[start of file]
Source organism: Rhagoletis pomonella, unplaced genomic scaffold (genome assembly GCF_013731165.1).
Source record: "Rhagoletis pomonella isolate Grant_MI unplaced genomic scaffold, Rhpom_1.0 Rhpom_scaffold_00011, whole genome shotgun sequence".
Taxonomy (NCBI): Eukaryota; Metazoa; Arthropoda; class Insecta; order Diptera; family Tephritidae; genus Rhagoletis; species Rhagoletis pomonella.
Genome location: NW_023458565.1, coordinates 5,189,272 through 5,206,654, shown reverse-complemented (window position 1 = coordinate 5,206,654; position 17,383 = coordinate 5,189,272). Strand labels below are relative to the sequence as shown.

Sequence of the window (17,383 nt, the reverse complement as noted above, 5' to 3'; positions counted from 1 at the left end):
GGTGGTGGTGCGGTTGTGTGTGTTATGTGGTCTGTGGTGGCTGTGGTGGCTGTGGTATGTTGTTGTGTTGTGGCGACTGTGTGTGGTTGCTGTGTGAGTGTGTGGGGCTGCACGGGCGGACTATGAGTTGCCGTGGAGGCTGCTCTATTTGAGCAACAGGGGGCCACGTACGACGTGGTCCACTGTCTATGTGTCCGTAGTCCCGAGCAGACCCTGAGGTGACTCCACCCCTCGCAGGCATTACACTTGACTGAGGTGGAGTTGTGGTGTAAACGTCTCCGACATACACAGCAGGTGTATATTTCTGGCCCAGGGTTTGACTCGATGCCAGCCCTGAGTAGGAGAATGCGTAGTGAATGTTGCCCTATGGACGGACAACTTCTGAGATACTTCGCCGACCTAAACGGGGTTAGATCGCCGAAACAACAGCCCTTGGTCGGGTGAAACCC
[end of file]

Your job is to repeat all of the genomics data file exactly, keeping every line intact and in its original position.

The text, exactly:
Source organism: Rhagoletis pomonella, unplaced genomic scaffold (genome assembly GCF_013731165.1).
Source record: "Rhagoletis pomonella isolate Grant_MI unplaced genomic scaffold, Rhpom_1.0 Rhpom_scaffold_00011, whole genome shotgun sequence".
Taxonomy (NCBI): Eukaryota; Metazoa; Arthropoda; class Insecta; order Diptera; family Tephritidae; genus Rhagoletis; species Rhagoletis pomonella.
Genome location: NW_023458565.1, coordinates 5,189,272 through 5,206,654, shown reverse-complemented (window position 1 = coordinate 5,206,654; position 17,383 = coordinate 5,189,272). Strand labels below are relative to the sequence as shown.

Sequence of the window (17,383 nt, the reverse complement as noted above, 5' to 3'; positions counted from 1 at the left end):
GGTGGTGGTGCGGTTGTGTGTGTTATGTGGTCTGTGGTGGCTGTGGTGGCTGTGGTATGTTGTTGTGTTGTGGCGACTGTGTGTGGTTGCTGTGTGAGTGTGTGGGGCTGCACGGGCGGACTATGAGTTGCCGTGGAGGCTGCTCTATTTGAGCAACAGGGGGCCACGTACGACGTGGTCCACTGTCTATGTGTCCGTAGTCCCGAGCAGACCCTGAGGTGACTCCACCCCTCGCAGGCATTACACTTGACTGAGGTGGAGTTGTGGTGTAAACGTCTCCGACATACACAGCAGGTGTATATTTCTGGCCCAGGGTTTGACTCGATGCCAGCCCTGAGTAGGAGAATGCGTAGTGAATGTTGCCCTATGGACGGACAACTTCTGAGATACTTCGCCGACCTAAACGGGGTTAGATCGCCGAAACAACAGCCCTTGGTCGGGTGAAACCC